Tuesday, November 29, 2011

How the last thirty years have changed me!

Okay, first watch this YouTube clip of Barbara Streisand and Niel Diamond singing "You Don't Bring Me Flowers Anymore" (judging from the hairstyles, I'd guess this was about 1978):


If you're lucky to have "friended" Catholic Answers Live's Patrick Coffin, you know he occasionally posts on his status random, offbeat reflections on song lyrics. Today he commented, "It doesn't occur to her that perhaps her abusiveness toward him, and his opting to no longer bring her flowers, are causally related."



I don't know how many times I danced with some girl/woman at a wedding reception, or heard it as a duet at a karaoke bar. I have tremendous respect for both Streisand and Diamond, whose songs are part of the warp and woof of the tapestry of my childhood.

And yet, when I saw Pat's comment, it occurred to me: Funny how your perspective changes after thirty years. What was once a beautiful end-of-love duet is now a three-minute whine by two narcissists who can't summon up the stones to do anything about the collapse of their relationship ... they can't even learn how to tell each other "goodbye", let alone make an appointment with a counselor. I'm no longer moved to tears by this song; rather, I get a mind to read them the Riot Act.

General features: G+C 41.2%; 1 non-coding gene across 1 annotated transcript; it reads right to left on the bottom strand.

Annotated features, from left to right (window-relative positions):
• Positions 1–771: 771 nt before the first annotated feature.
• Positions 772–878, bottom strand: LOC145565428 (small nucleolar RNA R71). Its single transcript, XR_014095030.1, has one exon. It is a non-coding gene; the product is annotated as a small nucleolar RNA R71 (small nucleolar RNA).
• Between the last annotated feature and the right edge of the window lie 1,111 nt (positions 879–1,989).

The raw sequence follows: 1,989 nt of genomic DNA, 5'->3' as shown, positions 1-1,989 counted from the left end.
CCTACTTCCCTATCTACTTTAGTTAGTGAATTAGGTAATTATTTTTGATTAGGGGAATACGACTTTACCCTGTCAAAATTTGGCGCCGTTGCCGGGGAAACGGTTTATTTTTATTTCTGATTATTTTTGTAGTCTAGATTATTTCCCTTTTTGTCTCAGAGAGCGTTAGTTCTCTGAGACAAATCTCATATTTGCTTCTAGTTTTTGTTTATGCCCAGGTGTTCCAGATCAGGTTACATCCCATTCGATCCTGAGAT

Let's be clear: Pop lyrics use the vertical pronoun a lot. The lyricist may be speaking from experience and writing as a form of catharsis, or he may be placing himself in someone else's spot and creating a character to bring forth a different perspective. Nevertheless, the second person is too often a blank wall, a person who to the narrator is a mystery in the sense of "riddle" or "enigma" rather than in the sense of "a transcendent reality too deep for complete comprehension". Not only does the Other Person not reflect God, s/he's unrecognizable as a human ... indeed, s/he's the verbal equivalent of a cardboard cutout.

So okay, pop lyrics aren't candidates for literary awards. One could even say they don't need to be, just as slasher movies and action-adventure films don't need to be any deeper than a child's wading pool to do their jobs. There's a place for both Captain Ahab and Bazooka Joe at the table. ("Bazooka Joe?" you ask. Did you never read the comics printed on Bazooka Bubble Gum wrappers?)

But maybe this is why I don't listen to much contemporary music anymore, why I tune in to jazz and classical stations and have very little knowledge of Justin Bieber or Lady Gaga.

Good taste? Elitism? Disillusionment? What do you all think?